Forward-looking thoughts from Kimble Consulting
Commercial real estate has plenty of changes to keep an eye on in the new year. From investments to lending to how spaces and places will actually be used, 2017 promises to be a year of sweeping high-level change as well as continued cultural, technological, and lifestyle shifts.
Coworking is a booming business. How we work together, the technology we use to stay connected in real-time, and the spaces we create are continuing to favor collaboration. Coworking is exactly what it sounds like. No cubicle mazes. Just a variety of office space options with conference rooms, office basics and cool amenities. Coworkers are either self-employed or working for companies that have decided to limit their overhead by conveniently providing office space near their employees.
Coworking spaces are really more than a place to get work done. They are social spaces and communities of professionals across industries who share their expertise and knowledge while improving their overall well-being. The statistics say people who cowork are “inspired” and “more confident” while working.
The forecasts are saying we can expect 26,000 coworking spaces by 2020 with 3.8 million members. That’s a 41% compounded annual growth rate. Many companies end up moving an average of every 18 months, making a once standard ten-year lease a thing of the past. Coworking spaces are the growing solution. And, with a larger than ever global remote workforce leveraging the benefits of coworking spaces, we are seeing remote workers engaged and connected to necessary resources, including each other.
Even with all our technology and real-time connectedness, it turns out, we actually need face-to-face time too. Coworking space will continue to replace virtual and home offices as a new way to increase creative productivity.
Built In Well-Being
As eating “real” food is a smart nutritional trend, spending our workday in healthy buildings is a growing area of focus and increasingly important to office workers.
A new report from Delos, a wellness real estate and technology firm, and Dodge Data & Analytics entitled “The Drive Toward Healthier Buildings 2016” notes the top five rankings among healthier building features now includes: better lighting/daylighting exposure, products that enhance thermal comfort, spaces that enhance social interaction, enhanced air quality, and products that enhance acoustical comfort.
And, the emergence of new certifications such as Well Building offer even more opportunity for a healthy workplace. From the materials used in the building to the air we breathe to the food amenities offered, Well Building seeks to promote workplace health and welfare.
What this really boils down to is building well-being into the workplace. It’s not enough to find a location that will sit the right amount of people in front of the computer screen and have some apples in the vending machine. A competitive company offers a healthy environment in which to work.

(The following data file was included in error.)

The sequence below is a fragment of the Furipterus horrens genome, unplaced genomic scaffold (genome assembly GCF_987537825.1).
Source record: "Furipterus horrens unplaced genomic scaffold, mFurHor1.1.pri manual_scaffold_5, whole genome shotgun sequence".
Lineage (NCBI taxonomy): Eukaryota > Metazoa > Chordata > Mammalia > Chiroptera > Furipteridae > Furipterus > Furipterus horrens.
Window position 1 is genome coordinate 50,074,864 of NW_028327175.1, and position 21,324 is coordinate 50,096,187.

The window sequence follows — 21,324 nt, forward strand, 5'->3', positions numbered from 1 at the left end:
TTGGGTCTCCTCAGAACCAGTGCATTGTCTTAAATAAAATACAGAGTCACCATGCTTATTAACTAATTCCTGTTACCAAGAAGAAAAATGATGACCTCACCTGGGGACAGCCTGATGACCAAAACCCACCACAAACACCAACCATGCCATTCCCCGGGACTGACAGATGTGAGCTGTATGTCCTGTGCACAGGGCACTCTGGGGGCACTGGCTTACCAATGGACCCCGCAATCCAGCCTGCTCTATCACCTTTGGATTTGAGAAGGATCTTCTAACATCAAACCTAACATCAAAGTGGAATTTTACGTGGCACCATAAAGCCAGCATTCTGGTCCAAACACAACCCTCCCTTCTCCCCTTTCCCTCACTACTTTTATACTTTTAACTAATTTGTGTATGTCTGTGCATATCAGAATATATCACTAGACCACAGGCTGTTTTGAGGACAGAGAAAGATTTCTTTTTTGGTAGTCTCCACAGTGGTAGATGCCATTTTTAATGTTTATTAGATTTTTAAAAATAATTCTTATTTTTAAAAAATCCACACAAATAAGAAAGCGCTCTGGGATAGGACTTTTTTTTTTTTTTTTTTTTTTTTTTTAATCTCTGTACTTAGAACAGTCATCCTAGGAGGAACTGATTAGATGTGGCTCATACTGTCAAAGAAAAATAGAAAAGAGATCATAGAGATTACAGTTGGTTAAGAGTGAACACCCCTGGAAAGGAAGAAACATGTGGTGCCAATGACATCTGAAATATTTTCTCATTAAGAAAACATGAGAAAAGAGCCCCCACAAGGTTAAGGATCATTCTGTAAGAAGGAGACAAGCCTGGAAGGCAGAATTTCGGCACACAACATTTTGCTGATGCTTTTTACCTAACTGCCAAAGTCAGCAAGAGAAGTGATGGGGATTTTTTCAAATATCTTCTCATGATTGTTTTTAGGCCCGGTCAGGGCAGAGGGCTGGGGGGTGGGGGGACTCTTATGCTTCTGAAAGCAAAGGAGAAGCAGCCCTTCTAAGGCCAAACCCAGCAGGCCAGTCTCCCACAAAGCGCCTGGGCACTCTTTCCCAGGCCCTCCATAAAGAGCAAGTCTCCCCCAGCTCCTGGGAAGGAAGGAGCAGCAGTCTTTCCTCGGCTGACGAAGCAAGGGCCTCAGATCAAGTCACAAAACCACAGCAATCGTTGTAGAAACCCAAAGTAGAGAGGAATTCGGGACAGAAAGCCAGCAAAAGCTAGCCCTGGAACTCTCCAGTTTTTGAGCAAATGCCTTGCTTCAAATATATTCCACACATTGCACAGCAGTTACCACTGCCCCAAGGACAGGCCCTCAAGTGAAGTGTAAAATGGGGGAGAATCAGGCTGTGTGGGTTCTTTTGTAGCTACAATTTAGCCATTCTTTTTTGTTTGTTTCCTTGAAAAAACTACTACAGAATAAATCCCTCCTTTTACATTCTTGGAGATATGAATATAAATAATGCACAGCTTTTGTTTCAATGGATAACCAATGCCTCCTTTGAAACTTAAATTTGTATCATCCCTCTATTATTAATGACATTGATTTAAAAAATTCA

When considering your real estate investment, think about wellness, not just windows and convenient parking. Incorporate healthy materials into your design specifications, create a place to move in your building and offer social spaces throughout the property, not just a water-cooler to gather around. The workplace is more about health and community than ever before.
Get to Work
How people are getting to and from work is changing and the landscape of traffic, parking, and our environmental footprint is being reimagined. People are increasingly concerned about their personal impact on the environment. Many want to walk or ride a bike when possible. It’s not just individuals, but urban landlords and developers of shopping malls and stadiums who want to decrease their footprint by doing away with or at least shrinking parking lots.
Ride-sharing is changing the way we get around. It’s the next evolution after carpooling and public transit. Uber, Lyft, and eventually driverless cars, are creating new opportunities and solutions to parking. Some developments are considering Uber credits to motivate tenants away from parking spaces. Many projects are creating ride-share friendly spaces to encourage easy drop-off and pick-up, while a less attractive parking garage option is offered for a hundred a month and several blocks away. A few developers are even offering free Uber rides during peak seasons or key times, such as the holidays.
Real estate projections tell us that parking needs will be cut in half over the next 30 years due to an expected decline in vehicle ownership. As this develops, we can expect a new urban landscape to evolve, and 2017 is a gateway to that change.
There’s plenty to keep track of in the upcoming year, but these three trends are on my watch list. We’ll be Ubering to our coworking spaces. We’ll be enjoying more collaborative and social work environments that are built for our well-being. All three of these trends will motivate and inspire employees to stay onboard with the company mission and build in a laser focus on the bottom line.
Anyone else out there have ideas about 2017 trends in real estate?